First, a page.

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The sudden outbreak of a devastating disease that has not

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Re: The sudden outbreak of a devastating disease that has not [#permalink] New post 30 Dec 2011, 07:27
Ruling out A, C and E were straight forward as many posts have mentioned. I got stuck between B and D.

The way I looked at the question to understand the deeper meaning of the problem:

XYZ (representing the subject of this sentence) THAT HAS................AND......WITH.....THAT is NOT PARALLEL.
Why?
On both sides of the AND should be talking about the same subject which is XYZ. But when we use WITH A CAUSE, THAT is describing the CAUSE rather than XYZ.

In Option, B where it goes THAT (HAS..............AND......WHOSE) is parallel and both describe the XYZ subject correctly.
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Re: The sudden outbreak of a devastating disease that has not [#permalink] New post 30 Dec 2011, 18:07
How can it be B. I thought whose can only be used to refer to a person.
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Re: The sudden outbreak of a devastating disease that has not [#permalink] New post 02 Jan 2012, 00:37
The sudden outbreak of a devastating disease that has not been reported before and which is unknown in cause is a rarity in modern medicine.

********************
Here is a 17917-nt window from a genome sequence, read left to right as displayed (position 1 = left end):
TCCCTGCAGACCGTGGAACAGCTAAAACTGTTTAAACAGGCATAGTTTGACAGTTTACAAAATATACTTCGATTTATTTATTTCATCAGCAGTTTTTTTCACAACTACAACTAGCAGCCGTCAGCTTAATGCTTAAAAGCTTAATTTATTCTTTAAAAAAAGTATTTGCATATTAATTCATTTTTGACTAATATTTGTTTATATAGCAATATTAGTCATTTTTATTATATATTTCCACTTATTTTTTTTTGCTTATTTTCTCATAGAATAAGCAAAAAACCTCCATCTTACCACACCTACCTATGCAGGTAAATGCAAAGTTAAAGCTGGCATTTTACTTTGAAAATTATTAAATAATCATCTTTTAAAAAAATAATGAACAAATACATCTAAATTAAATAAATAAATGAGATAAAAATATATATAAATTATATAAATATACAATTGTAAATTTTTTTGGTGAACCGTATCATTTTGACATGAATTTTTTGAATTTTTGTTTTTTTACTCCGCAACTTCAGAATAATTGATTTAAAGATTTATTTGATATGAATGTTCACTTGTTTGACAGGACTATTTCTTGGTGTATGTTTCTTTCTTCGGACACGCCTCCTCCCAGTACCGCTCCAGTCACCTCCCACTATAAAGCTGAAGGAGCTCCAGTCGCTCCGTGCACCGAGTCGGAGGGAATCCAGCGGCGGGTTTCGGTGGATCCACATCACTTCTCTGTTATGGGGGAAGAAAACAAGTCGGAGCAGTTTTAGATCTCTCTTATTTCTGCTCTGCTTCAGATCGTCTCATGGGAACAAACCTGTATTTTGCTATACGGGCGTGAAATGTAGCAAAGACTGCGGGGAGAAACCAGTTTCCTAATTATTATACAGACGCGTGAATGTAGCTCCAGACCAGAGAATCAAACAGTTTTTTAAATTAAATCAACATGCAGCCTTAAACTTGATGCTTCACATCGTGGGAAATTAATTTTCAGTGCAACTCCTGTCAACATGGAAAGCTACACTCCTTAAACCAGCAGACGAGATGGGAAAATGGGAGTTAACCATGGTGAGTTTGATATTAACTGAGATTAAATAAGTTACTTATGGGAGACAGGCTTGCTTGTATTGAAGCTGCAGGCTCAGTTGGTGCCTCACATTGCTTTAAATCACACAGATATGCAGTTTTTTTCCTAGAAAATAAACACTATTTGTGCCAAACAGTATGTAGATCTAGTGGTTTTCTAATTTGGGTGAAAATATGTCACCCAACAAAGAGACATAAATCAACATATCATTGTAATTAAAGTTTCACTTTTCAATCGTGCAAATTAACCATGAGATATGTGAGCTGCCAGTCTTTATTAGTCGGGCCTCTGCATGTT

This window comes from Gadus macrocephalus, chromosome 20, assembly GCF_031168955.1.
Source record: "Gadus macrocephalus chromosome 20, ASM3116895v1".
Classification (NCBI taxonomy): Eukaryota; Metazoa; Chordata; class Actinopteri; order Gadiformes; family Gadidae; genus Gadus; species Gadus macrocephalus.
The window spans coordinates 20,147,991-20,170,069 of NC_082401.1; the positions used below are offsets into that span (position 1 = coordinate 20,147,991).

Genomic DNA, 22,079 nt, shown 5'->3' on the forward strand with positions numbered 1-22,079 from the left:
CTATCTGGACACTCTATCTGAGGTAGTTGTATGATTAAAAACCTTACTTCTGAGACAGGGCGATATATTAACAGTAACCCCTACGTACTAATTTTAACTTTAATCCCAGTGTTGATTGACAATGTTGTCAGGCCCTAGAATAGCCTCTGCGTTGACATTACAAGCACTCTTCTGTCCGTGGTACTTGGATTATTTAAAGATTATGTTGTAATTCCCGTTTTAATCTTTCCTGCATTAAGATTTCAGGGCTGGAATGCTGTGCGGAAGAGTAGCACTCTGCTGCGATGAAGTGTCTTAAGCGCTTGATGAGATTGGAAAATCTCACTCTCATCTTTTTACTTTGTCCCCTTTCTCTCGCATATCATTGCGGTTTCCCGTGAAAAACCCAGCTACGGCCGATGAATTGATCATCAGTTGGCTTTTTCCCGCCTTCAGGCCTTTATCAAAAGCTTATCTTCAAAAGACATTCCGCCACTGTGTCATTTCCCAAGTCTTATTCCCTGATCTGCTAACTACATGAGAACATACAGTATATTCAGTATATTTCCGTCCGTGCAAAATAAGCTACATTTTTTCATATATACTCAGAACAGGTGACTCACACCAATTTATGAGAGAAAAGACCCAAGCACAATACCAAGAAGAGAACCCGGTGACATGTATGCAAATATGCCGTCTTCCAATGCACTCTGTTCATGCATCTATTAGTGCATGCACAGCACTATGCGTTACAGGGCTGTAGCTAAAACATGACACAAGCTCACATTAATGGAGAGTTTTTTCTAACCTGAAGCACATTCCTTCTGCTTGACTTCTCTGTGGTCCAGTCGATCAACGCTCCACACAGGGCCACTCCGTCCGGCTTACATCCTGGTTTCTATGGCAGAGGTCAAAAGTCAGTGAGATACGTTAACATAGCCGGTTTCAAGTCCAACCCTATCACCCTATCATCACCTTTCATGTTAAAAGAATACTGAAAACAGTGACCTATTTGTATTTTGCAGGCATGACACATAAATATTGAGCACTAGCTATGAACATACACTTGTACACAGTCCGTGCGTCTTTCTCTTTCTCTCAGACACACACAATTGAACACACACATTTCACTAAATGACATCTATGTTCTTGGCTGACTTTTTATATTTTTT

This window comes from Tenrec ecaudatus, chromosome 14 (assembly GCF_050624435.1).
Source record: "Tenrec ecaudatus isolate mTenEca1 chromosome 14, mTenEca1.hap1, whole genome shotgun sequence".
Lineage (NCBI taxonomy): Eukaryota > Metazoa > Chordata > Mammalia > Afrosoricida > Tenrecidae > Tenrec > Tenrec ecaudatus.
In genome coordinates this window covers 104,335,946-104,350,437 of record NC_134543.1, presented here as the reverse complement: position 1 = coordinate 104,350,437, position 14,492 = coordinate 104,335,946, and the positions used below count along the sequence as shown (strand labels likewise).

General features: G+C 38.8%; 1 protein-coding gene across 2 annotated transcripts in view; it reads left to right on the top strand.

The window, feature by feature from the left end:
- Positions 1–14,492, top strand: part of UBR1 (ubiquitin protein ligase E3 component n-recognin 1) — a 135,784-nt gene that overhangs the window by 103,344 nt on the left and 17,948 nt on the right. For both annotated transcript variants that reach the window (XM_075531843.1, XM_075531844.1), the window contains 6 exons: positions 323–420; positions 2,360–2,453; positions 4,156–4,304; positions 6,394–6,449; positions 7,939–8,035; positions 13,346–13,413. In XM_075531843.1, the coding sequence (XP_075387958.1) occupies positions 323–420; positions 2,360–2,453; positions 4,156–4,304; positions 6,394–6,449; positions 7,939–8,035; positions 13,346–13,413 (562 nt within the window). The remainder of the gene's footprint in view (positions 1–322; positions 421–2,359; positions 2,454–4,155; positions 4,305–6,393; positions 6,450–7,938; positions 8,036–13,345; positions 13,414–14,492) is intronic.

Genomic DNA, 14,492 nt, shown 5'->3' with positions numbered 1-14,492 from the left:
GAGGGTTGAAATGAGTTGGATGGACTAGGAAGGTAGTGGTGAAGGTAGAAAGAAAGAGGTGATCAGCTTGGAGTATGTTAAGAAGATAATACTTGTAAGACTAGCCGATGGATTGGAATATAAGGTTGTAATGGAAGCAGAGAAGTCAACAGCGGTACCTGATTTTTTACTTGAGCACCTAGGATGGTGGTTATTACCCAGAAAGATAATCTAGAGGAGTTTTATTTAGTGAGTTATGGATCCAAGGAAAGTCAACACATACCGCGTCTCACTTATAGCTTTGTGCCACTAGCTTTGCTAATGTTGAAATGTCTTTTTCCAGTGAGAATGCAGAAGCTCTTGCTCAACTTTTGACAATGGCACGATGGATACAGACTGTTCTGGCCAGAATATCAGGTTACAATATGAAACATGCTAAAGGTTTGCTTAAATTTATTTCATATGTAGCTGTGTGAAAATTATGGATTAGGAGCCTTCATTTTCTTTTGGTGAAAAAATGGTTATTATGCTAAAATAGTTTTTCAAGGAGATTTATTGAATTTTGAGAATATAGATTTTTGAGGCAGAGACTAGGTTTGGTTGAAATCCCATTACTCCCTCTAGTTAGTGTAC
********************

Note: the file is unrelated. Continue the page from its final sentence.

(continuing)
Modifier : that has not... and <need some pronoun - that or whose>

(A) which is unknown in cause - wrong absurd structure and meaning issus
(B) whose cause is unknown - Correct
(C) is unknown as to its cause - wrong parallelism
(D) with a cause that is unknown - paralllelism issue
(E) unknown in cause - parallelism
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Re: The sudden outbreak of a devastating disease that has not [#permalink] New post 01 Jan 2013, 19:23
Hi,
Question -

The sudden outbreak of a devastating disease that has not been reported before and which is unknown in cause is a rarity in modern medicine.

(A) which is unknown in cause
(B) whose cause is unknown
(C) is unknown as to its cause
(D) with a cause that is unknown
(E) unknown in cause

A) -> which doesnot work well here because it is suppose to modify immediate.
C) -> Wordy, also 'is unknown as to its cause' -> ambiguous
D) -> with a cause => doesnot make sense
E) -> requires a supporting verb -> say 'is unknown in cause' is better.
B) -> 'whose' can refer to living as well as non-living and is appropriately placed here to refer to the disease that has been modified in first clause.
Hence correct answer is B).

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Re: The sudden outbreak of a devastating disease that has not [#permalink] New post 16 Feb 2013, 00:20
To maintain parallelism, that (clause) & which/whose (clause) .
Options left are A&B.
According to GMAT, "whose" can modify either people or things. Sounds more clear ; concise.

B.

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Re: The sudden outbreak of a devastating disease that has not [#permalink] New post 29 Mar 2014, 10:02
Dear Friends !!

Pl check OGs, GMAT does not consider whose, which, what, and alike parallel to that. Only that to that, which to which, when to when.

Thanks
Re: The sudden outbreak of a devastating disease that has not   [#permalink] 29 Mar 2014, 10:02
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